In terms of story it is quite difficult to pin down. As mentioned the story has some nice intensity to it, and the cross gender element gives some degree of depth. However, by modern standards, the story is also quite simplistic in how it is presented. The characters are fairly straight-forward and the events flow in a rather obvious fashion from one to another. As such it feels strangely old style before the animation itself is even considered. It may be that the writing was simpler in those days, or perhaps that we've seen so many more recent variations on these classic stories. Certainly, by modern standards, the character work and interaction seems somewhat lacking in depth and interest. It's still quite watchable, but it is so clearly the product of another time.
As for the shoujo element, well, it's interesting but not truly of great importance. This is because, when the video was made, the various styles of manga were still in their infancy. Heck, many of them were still being drawn by Tezuka himself. As such while this may be an influence on the generation of a shoujo style it doesn't truly share or express it. It is nice to see a strong female lead, although she still spends a lot of time being rescued, but the lack of character work somewhat diminishes this. It is romantic in the wider scope, the dashing prince in a fairy-tale world, but the actual content is considerably more prosaic and adventure oriented.
So is it worth watching? well, yes, it's still pretty entertaining and it really does open the window to a very different time from the current. A more innocent time when stories were full of grand adventure and the characters didn't ask too many questions about the parts they play. There's no angst, and little in the way of character dramatics, or logic, to get in the way of the larger story. Is it something you must track down and find? No, not really. while it does have an important historical position without a lot of context, and interest in anime history, it's likely to just seem `disconnected' from modern anime rather than a progenitor.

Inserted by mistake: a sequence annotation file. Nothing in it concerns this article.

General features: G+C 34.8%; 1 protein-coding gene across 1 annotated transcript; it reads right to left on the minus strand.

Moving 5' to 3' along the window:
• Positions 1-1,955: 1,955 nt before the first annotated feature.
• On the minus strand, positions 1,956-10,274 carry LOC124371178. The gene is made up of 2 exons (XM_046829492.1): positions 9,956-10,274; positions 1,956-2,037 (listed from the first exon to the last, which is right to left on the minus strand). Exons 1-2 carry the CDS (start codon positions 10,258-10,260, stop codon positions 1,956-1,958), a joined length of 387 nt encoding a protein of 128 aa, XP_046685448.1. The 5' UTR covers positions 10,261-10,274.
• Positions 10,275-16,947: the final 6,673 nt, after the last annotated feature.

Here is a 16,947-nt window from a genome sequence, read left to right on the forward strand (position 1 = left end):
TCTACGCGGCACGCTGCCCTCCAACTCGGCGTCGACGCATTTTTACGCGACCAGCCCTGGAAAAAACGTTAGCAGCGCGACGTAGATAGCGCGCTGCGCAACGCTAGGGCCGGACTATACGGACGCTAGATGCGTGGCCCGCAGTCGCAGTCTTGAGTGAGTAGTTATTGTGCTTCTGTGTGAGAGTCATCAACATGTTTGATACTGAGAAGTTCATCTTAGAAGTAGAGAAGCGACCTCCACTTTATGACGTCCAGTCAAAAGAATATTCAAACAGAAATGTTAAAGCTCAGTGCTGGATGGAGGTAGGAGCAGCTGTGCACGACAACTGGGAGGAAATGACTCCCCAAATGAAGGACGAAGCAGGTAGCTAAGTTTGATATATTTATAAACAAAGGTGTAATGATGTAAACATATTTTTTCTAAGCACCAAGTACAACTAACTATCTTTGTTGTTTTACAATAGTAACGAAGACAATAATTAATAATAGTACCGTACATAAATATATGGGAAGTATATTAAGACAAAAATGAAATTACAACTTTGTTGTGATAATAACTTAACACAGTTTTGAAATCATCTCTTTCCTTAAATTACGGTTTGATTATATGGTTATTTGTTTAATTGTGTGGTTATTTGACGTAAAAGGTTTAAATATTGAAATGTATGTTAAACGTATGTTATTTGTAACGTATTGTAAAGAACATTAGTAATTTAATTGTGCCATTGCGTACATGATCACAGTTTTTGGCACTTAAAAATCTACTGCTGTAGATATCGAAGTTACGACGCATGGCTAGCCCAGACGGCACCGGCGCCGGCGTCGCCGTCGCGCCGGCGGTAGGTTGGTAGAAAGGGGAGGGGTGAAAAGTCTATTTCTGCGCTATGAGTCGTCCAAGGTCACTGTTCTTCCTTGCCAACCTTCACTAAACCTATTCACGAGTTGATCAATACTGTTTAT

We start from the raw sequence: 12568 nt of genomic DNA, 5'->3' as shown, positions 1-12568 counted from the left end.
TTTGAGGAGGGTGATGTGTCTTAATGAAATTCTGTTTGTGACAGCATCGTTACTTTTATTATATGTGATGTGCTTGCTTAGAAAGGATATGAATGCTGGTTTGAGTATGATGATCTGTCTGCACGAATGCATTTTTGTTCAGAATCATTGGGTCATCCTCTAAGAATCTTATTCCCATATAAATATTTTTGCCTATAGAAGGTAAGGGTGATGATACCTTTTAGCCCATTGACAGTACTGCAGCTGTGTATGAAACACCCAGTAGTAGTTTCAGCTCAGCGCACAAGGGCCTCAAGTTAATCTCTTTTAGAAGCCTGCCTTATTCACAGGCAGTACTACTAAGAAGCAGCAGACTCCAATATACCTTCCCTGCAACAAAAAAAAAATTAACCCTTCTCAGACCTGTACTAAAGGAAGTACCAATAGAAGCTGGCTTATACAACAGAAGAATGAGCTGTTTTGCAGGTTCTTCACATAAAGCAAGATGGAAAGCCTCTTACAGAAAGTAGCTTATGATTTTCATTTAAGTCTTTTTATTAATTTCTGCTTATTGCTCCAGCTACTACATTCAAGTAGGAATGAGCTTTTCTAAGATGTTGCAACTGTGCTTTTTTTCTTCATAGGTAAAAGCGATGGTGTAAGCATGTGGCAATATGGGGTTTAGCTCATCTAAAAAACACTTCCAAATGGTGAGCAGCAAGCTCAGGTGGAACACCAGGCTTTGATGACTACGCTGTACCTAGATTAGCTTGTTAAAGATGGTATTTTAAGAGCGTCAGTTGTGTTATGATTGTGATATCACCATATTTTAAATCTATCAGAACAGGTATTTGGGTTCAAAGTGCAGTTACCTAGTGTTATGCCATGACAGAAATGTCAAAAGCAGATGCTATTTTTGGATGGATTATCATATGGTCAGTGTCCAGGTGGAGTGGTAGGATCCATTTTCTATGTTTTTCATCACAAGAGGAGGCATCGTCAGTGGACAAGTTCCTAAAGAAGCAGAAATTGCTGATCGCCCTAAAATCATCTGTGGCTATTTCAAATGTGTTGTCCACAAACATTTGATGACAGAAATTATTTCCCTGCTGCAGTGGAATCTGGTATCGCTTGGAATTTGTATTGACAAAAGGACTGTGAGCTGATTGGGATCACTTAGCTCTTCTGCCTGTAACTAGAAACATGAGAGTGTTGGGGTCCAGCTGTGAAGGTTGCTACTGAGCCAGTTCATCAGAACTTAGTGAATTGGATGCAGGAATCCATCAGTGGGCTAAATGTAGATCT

Needless to say, for such an old anime, the technical aspects are quite dated. While it is in color, and quite easy to follow, there are many things to remind you about the age of the material. To begin with the backgrounds feel like relatively simple paintings while the characters look quite cartoony. They also have some strange proportions, perspectives and movement patterns which means it looks a little strange and fails to blend into the background. Then again it is pretty clear that motion animation is still very time consuming, and lots of tricks are used to minimize the amount required. Given this it is strange to see occasions of physical comedy in the show, which often seem strangely detached from the story...as if the animators were having a bit of fun. The voices are decent but very straightforward, although princess knight herself is impressively high pitched and super-girlish. I'd feel for the voice actor who had to do it if I wasn't still feeling some degree of pain from having to listen to it. It's almost funny to see how long the problem of finding a western equivalent to `Japanese girlish' has been a problem (whereas the queen sounds fine). The music is likewise fitting, but not memorable, orchestral pieces.
None of my regular sources have a review of this title...and i'm not terribly surprised, this is probably pretty rare by now.